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Urol Oncol. 2009 Jul-Aug;27(4):358-62. doi: 10.1016/j.urolonc.2008.01.013. Epub 2008 Apr 24.

The failure of a nerve sparing template to improve urinary continence after radical prostatectomy: attention to study design.

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1
Department of Surgery, Section of Urology, Tucson Medical Center and Biometry Unit, Arizona Cancer Center, Arizona Health Sciences Center, Tucson, AZ 85712, USA.

Abstract

PURPOSE:

To accurately assess the relationship between nerve sparing radical prostatectomy and urinary continence using an anonymous validated survey in men undergoing surgical treatment for prostate cancer.

MATERIALS AND METHODS:

From September 1999 to February 2006, men undergoing radical prostatectomy (RP) by one surgeon were given the UCLA Prostate Cancer Index to complete preop, and then annually thereafter to 2 years. We have 285 men who have completed the pre-op and year 1 and /or year 2 surveys. Continence was defined as requiring "no pads" on the survey. Analysis was based on attempted nerve sparing status of the surgery; none, unilateral, or bilateral. Subgroup analysis was then performed on successful nerve sparing surgery, defined as men responding they have an erection "firm enough for intercourse."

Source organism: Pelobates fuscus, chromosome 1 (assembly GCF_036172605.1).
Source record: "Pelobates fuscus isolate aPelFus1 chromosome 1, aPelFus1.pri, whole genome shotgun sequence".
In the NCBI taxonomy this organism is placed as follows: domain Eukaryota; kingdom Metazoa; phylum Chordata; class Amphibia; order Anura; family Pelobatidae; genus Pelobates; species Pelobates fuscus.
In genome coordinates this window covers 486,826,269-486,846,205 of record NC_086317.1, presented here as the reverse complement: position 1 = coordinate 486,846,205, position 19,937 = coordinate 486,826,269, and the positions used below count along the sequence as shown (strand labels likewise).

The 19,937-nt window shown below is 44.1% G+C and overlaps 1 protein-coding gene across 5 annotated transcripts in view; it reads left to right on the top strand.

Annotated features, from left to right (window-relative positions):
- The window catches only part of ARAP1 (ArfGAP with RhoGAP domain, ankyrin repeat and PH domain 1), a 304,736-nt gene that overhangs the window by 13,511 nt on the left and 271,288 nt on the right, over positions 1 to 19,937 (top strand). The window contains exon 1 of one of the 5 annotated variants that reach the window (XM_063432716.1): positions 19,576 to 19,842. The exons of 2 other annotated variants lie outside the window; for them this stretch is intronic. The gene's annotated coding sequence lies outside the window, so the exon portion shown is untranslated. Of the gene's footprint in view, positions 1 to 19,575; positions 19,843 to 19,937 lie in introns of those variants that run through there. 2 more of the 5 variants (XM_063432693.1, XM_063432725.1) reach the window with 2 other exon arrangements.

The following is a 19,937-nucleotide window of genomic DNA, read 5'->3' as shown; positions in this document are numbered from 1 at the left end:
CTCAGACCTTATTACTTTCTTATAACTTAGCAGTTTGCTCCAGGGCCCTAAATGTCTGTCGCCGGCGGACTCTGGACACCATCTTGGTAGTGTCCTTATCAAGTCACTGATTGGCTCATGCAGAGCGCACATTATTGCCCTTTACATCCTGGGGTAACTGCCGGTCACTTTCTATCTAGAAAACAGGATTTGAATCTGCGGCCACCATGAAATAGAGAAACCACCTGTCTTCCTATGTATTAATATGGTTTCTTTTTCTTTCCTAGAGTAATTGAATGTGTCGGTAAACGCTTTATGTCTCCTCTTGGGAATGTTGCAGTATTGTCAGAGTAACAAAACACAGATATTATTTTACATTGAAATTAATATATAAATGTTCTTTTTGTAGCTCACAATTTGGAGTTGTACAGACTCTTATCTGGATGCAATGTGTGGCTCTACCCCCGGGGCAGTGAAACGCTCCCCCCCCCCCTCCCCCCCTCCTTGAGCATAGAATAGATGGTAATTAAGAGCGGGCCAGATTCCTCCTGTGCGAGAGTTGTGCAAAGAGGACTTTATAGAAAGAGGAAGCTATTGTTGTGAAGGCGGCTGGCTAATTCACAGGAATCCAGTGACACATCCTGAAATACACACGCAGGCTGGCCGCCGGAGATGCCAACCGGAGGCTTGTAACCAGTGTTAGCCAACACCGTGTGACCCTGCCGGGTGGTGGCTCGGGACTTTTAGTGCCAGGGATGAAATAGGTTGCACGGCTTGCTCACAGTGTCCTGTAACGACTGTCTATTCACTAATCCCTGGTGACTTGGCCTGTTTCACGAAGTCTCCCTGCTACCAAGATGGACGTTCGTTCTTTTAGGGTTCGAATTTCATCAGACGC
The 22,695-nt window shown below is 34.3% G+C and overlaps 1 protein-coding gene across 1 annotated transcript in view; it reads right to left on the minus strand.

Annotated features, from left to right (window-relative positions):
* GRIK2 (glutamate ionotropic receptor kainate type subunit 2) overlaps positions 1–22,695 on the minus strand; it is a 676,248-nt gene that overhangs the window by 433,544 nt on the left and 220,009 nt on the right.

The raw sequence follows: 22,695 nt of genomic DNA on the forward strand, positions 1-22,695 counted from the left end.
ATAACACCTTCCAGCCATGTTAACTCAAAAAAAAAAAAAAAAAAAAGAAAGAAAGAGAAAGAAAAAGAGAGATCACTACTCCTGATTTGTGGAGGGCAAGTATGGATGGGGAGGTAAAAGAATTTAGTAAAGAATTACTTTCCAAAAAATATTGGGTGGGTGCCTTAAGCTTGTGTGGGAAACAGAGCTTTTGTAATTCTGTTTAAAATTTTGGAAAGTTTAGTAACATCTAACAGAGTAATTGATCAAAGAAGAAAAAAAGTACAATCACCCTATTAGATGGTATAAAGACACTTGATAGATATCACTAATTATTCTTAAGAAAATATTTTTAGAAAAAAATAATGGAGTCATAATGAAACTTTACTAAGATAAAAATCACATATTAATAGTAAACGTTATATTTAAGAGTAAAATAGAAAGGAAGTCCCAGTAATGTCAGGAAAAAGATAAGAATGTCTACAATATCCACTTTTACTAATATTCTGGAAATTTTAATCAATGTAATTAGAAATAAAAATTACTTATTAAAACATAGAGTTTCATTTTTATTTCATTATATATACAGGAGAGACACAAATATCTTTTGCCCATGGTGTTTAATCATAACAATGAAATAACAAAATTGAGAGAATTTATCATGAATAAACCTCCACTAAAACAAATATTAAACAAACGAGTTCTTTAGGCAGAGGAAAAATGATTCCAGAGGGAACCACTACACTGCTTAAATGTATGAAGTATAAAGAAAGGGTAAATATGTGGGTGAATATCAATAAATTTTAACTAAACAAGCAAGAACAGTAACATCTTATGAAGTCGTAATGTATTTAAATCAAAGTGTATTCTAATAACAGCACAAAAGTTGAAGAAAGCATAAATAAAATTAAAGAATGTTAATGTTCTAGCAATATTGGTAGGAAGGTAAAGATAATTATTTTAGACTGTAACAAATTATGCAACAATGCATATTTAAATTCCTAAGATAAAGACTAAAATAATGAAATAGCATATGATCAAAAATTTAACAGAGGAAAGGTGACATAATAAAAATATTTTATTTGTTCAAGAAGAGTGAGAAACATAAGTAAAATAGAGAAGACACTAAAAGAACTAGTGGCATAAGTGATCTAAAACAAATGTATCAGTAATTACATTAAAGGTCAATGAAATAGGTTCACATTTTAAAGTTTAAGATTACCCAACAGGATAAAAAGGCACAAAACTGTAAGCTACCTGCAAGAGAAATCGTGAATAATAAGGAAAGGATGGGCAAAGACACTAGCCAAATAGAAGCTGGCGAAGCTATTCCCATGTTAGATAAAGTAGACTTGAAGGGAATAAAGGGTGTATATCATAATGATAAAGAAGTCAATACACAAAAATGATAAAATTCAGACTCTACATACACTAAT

RESULTS:

Overall continence rates were 81% at year 1 and 87% at year 2. Attempted nerve sparing surgery, or successful nerve sparing surgery, did not result in better rates of continence than non-nerve sparing surgery.

CONCLUSIONS:

Using a validated survey with anonymous data collection, we found no improvement in continence, defined as pad-free, with attempted or successful nerve sparing RP. Based on our study, the goal of improving urinary outcomes should not be used as a justification for a nerve sparing template at radical prostatectomy.

PMID:
18439849
DOI:
10.1016/j.urolonc.2008.01.013
[Indexed for MEDLINE]

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